# Spin transport in nanocontacts and nanowires

###### Abstract

In this thesis we study electron transport through magnetic nanocontacts and nanowires with ab initio quantum transport calculations. The aim is to gain a thorough understanding of the interplay between electrical conduction and magnetism in atomic-size conductors and how it is affected by different aspects as e.g. the atomic structure and the chemical composition of the conductor. To this end our ab initio quantum transport program ALACANT which combines the non-equilibrium Green’s function formalism (NEGF) with density functional theory (DFT) calculations has been extended to describe spin-polarized systems. We present calculations on nanocontacts made of Ni as a prototypical magnetic material. We find that atomic disorder in the contact region strongly reduces the a priori high spin-polarization of the conductance leading to rather moderate values of the so-called ballistic magnetoresistance (BMR). On the other hand, we show that the adsorption of oxygen in the contact region could strongly enhance the spin-polarization of the conduction electrons and thus BMR by eliminating the spin-unpolarized s-channel. Finally, we show that short atomic Pt chains suspended between the tips of a nanocontact are magnetic in contrast to bulk Pt. However, this emergent nanoscale magnetism barely affects the overall conductance of the nanocontact making it thus difficult to demonstrate by simple conductance measurements. In conclusion, we find that spin-transport through atomic-scale conductors is quite sensitive to the actual atomic structure as well as to the chemical composition of the conductor. This presents both, opportunities and challenges for the realization of future nanoscale spintronics devices.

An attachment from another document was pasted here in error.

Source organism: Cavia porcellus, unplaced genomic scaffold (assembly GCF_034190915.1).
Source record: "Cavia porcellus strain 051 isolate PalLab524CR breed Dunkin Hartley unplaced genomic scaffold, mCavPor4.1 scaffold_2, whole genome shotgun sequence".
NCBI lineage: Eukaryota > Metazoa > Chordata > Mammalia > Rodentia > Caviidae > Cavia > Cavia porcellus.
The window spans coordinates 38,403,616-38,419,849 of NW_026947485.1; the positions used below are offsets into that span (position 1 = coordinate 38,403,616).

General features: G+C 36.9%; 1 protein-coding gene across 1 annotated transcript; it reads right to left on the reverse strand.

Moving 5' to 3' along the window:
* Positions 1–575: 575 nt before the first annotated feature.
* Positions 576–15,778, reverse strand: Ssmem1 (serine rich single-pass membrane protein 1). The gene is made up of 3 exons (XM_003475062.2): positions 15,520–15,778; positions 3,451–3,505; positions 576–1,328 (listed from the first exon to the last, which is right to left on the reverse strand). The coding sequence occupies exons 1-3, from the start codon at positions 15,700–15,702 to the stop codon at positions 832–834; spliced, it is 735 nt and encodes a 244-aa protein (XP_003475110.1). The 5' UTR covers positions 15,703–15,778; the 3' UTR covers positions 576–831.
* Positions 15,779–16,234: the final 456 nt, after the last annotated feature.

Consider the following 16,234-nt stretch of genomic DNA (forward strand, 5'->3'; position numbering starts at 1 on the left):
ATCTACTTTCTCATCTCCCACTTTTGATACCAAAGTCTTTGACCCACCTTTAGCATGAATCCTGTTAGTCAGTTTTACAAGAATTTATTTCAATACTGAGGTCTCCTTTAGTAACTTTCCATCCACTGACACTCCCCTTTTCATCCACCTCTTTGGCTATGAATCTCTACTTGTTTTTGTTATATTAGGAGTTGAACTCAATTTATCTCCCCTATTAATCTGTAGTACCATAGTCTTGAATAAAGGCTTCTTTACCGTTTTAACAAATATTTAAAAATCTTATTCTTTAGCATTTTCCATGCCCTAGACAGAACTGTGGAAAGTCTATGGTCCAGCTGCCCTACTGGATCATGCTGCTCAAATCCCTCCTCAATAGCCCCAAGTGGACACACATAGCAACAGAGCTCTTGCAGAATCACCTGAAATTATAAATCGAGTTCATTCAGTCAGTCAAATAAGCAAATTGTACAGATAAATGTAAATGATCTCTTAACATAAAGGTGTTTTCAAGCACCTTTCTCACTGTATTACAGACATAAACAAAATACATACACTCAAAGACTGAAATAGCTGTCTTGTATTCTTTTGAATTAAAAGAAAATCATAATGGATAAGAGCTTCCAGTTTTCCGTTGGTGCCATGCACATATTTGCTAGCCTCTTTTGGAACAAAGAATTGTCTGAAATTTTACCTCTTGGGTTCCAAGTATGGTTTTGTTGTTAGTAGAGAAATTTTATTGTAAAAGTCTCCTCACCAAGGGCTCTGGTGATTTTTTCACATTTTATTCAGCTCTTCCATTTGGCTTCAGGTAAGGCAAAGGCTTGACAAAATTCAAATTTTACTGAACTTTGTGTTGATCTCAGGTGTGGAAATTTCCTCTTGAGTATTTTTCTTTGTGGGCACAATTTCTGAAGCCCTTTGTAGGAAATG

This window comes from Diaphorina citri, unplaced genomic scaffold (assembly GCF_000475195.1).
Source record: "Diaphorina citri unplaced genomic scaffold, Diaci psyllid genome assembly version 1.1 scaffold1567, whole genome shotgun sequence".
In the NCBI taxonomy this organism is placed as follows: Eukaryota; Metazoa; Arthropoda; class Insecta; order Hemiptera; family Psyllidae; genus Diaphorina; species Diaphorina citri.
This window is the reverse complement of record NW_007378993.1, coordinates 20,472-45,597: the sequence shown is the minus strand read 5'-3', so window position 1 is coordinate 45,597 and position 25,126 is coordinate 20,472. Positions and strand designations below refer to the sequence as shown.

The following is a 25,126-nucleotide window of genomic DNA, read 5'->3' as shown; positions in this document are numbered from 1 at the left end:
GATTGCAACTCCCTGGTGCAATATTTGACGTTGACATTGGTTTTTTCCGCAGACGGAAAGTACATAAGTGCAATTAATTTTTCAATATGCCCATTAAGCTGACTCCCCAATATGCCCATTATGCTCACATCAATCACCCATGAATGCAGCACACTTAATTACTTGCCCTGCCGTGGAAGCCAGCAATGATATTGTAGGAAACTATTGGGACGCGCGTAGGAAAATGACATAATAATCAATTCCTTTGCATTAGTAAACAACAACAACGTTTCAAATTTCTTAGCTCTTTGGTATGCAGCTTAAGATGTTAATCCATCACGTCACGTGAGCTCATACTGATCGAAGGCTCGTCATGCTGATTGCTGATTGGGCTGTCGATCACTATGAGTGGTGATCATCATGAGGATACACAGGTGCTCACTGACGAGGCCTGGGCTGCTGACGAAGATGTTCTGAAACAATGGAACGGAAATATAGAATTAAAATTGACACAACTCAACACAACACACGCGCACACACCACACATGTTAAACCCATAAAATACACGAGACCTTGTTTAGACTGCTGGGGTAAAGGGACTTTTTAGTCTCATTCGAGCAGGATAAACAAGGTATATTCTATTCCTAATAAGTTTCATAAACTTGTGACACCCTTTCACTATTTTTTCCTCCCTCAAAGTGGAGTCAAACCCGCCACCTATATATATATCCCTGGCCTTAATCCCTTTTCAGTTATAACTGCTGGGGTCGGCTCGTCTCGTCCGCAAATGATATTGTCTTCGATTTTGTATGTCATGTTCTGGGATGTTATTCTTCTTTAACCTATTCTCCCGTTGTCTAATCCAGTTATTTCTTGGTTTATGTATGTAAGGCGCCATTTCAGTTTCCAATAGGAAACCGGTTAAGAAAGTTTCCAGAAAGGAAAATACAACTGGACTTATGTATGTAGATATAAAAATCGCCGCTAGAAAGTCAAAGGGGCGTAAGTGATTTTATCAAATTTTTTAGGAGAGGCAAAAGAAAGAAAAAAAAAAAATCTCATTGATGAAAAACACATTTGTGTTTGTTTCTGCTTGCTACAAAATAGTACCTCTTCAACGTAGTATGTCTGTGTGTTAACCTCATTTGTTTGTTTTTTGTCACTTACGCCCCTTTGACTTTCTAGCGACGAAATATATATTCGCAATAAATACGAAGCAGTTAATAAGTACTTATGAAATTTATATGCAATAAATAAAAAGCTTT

## Acknowledgments